Every day, the music at Century 21 Beggins Enterprises blares promptly at 8:30 a.m., and the real estate agents filter into a bright yellow room below the mantra, "HAVE FUN! MAKE MONEY!"
Get Ready For This plays, agents grin and clap, and the brokerage's pep rally begins as it has nearly every morning for 11 years. Leading the pack is Craig Beggins, their broker and boss, a 44-year-old CEO who looks more like a self-help guru with his salt-and-pepper beard and ponytail.
Over the next hour one Monday, as agents shared recent sales and stumbles, Beggins doled out his signature nuggets of pithy optimism, coaching how they talked and thought. Recalling a debate with his father, a housing-market skeptic, Beggins said, "It finally occurred to me to say, 'Okay, the world is coming to an end. … You still need a place to live.' "
The morning meeting is, as you can imagine, relentlessly, aggressively cheesy, even among the standards of Realtors' infamous perkiness. It also seems to be working: Two dozen agents arrived, voluntarily and without pay, seeking their morning fix, while dozens of others watched the meeting's live stream over the Web, including one working with Chinese investors who tuned in from Shanghai.
Nominated four years in a row amid the worst housing market in decades, Beggins' brokerage climbed this year to No. 1 among midsized companies in the Tampa Bay Times' employee survey of Top Workplaces. Beggins himself was praised for his leadership, championed by some of his 250 agents as a "visionary" whose coaching helps keep agents "ahead of the curve."
Realtors are an unusual workforce, paid by commissions but dependent on brokers for basic support. But agents said Beggins' brokerage offers much more than just business cards: constant training, sharp sales techniques and a focus on life goals outside of selling homes.
"He's got me reading books. I don't ever read books," said Gunner Davis, a high-producing Realtor partnered with his wife, Melissa. Davis said he was hesitant at first about Beggins' coaching but now admits to "drinking the Kool-Aid." "He's got me on inspirational videos. It's a long-term thought process here, not just short-term sell, sell, sell."
But neither Beggins nor his sanctum of positive thinking was insulated from the housing bust. Between 2005 and 2010, revenues here dropped by two-thirds, a staggering plunge that caused many to flee the field. Agents making good money suddenly hit hard times, and even their fearless leader saw his pay drop by more than half. So how are we to see Beggins' cheerleading after years of a housing market rotting on the vine?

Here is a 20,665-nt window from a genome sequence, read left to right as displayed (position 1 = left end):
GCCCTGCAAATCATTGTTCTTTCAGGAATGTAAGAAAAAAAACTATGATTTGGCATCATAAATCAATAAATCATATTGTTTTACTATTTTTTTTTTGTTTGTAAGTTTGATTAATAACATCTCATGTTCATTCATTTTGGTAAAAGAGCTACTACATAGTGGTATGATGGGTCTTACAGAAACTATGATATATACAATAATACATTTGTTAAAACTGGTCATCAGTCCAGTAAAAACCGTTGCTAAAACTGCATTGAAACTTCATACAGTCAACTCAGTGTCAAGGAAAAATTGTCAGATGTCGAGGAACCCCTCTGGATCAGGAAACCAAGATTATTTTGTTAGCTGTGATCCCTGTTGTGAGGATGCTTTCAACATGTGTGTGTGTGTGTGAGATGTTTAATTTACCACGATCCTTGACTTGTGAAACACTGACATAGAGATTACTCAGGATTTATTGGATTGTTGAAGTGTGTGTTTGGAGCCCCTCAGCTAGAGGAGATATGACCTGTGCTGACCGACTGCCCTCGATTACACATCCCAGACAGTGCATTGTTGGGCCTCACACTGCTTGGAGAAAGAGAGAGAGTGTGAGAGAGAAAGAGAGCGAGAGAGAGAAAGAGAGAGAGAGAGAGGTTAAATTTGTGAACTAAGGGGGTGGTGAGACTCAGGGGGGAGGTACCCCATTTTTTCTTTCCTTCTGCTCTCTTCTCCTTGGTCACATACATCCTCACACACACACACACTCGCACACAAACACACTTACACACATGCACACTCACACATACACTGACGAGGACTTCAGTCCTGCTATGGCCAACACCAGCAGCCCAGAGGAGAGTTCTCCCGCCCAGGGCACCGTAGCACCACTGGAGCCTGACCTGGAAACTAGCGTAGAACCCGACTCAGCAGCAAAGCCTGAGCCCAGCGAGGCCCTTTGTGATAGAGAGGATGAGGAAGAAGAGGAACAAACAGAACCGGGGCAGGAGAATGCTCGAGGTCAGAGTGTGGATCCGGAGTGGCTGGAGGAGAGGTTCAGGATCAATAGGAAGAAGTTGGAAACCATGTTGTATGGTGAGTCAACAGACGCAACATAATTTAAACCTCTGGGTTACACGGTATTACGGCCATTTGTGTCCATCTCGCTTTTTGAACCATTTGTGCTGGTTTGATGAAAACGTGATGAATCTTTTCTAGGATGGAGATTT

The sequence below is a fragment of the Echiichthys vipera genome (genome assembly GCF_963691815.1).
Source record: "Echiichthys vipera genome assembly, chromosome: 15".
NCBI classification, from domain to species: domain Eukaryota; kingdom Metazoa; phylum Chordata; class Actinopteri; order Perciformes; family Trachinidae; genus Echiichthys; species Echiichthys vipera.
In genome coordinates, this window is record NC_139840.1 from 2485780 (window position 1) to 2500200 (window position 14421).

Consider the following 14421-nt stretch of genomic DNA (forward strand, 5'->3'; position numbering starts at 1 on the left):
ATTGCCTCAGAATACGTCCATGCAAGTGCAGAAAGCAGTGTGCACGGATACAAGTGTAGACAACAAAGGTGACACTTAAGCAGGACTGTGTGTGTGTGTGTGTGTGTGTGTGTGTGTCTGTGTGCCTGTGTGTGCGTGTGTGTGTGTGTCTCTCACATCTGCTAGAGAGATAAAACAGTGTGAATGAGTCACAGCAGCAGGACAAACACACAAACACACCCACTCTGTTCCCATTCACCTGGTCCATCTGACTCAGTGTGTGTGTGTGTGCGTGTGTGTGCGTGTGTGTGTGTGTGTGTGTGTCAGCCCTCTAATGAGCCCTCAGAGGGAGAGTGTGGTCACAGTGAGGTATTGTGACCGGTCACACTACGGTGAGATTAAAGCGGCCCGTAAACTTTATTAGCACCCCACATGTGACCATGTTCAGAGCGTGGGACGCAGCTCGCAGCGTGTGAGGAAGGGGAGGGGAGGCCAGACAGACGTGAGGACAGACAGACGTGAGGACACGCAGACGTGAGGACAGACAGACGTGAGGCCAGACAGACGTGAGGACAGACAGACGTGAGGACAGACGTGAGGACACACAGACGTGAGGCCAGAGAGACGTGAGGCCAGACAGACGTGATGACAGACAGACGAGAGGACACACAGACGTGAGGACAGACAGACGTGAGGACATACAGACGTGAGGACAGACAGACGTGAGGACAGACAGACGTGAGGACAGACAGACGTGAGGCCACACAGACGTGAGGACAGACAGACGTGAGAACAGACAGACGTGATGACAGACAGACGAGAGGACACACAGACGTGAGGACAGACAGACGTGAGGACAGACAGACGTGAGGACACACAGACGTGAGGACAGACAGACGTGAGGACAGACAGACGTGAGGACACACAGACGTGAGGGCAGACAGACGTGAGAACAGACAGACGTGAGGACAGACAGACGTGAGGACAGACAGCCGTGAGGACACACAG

"The last seven years were very hard. I lost a lot of everything. … Every Monday I'd walk in and say, 'Can we make payroll this week?' " Beggins said. "But we have a saying: 'The speed of the leader determines the pace of the pack.' I can't be down. Not with a bunch of salespeople relying on me."
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In 1973, when Beggins' father, Jim, bought Century 21's master franchise rights from Orlando to Key West, Craig Beggins put on his first Century 21 T-shirt at 5 years old.
At 16, when his father began developing a subdivision, Symphony Isles, on acres of Apollo Beach swampland, Beggins worked there as a construction grunt, hefting cement bags and sweeping floors.
At 18, the first year he could, he earned his real estate license and began driving back from the University of Florida every weekend to sell model homes.
After three years in Gainesville, he transferred to the University of South Florida to be closer to the family business. At 23, fresh out of college, he bought his first franchise, a small Century 21 firm where two of the five agents quit because of his age.
"My family's always worked," he said. "I don't know anything different."
Two decades later, Beggins runs five offices — in Apollo Beach, Sun City Center, South Tampa, Indian Rocks Beach and Madeira Beach — and one of the largest Century 21 franchises in the state.
Beggins calls his agents "a volunteer army of misfit toys," a scrappy band of independent contractors who didn't grow up dreaming of selling homes. But he is the exception to his own rule, a lifetime salesman in a family of sellers, including his brother and his mother, who work with him.